**We’re offering 5 businesses a FREE consultation session to discuss their plans for either a website migration or implementing GA4. It’s the perfect opportunity to ensure you’re all set up with GA4 or ready for your migration. So, if you’d like to be considered, let us know via the contact form.
When it comes to migrations, the saying ‘better safe than sorry’ often comes to mind. There’s no such thing as being too careful, as one simple mishap can completely derail your new website launch.
With the data aspects of your migration, there’s a lot to consider. Following the steps detailed in this guide will enable you to:
- Ensure data collection is maintained throughout the migration.
- Guarantee new, relevant user actions will be tracked from day 1.
- Set expectations for data loss if the new website loses functionalities.
- Launch a GDPR-compliant website to avoid fines.
This guide is for all marketers, developers and/or business owners planning a website migration. It will be helpful for all knowledge levels and applicable for all migration types. You may find that not all migration types will require you to go through every step, but always double check.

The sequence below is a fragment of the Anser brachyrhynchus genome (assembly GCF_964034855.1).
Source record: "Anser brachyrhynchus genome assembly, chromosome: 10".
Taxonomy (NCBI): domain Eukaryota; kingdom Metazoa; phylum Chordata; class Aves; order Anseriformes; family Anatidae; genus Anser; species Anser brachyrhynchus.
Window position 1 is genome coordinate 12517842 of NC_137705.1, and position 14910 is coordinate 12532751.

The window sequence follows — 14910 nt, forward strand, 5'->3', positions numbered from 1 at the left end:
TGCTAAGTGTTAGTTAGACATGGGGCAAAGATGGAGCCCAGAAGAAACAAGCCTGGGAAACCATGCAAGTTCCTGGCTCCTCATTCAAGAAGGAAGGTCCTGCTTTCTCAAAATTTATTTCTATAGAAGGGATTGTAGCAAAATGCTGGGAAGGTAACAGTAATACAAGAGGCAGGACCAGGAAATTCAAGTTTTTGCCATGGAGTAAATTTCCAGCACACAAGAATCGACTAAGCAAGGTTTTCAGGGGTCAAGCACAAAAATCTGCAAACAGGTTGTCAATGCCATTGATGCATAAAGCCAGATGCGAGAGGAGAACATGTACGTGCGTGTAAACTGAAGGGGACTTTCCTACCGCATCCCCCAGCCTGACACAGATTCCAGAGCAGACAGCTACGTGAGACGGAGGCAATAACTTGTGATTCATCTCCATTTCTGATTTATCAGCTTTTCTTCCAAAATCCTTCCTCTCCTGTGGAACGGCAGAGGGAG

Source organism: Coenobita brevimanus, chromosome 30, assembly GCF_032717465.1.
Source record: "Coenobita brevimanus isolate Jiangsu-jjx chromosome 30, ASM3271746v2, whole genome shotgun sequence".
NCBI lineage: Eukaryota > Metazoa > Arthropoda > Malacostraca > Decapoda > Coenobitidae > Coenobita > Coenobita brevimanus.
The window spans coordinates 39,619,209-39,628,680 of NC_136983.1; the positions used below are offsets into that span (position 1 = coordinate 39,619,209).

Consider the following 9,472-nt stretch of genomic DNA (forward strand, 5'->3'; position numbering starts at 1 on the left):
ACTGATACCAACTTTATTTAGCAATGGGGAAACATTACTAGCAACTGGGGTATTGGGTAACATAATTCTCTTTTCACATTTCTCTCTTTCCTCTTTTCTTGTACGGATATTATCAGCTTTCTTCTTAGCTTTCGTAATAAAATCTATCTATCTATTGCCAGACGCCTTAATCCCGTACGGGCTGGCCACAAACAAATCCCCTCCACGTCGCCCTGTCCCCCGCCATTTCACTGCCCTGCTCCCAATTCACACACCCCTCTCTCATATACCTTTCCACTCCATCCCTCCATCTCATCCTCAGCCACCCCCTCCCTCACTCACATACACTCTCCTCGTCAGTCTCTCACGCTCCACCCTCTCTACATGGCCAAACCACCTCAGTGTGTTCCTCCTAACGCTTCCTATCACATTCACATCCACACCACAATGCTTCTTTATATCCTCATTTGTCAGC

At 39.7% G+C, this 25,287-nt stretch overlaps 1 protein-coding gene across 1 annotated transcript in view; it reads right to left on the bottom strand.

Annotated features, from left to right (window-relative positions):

To understand more about what’s required from an SEO perspective, check out our Ultimate SEO Website Migration Checklist.
Follow this guide or click on the banner below to download our data migration checklist:
Targets & Reporting
One of the most important aspects of having a successful data migration is being able to measure its success. Be sure to take your time to set targets that you’ll monitor closely post-migration. These agreed measures of performance will keep all parties focused on the metrics that matter most.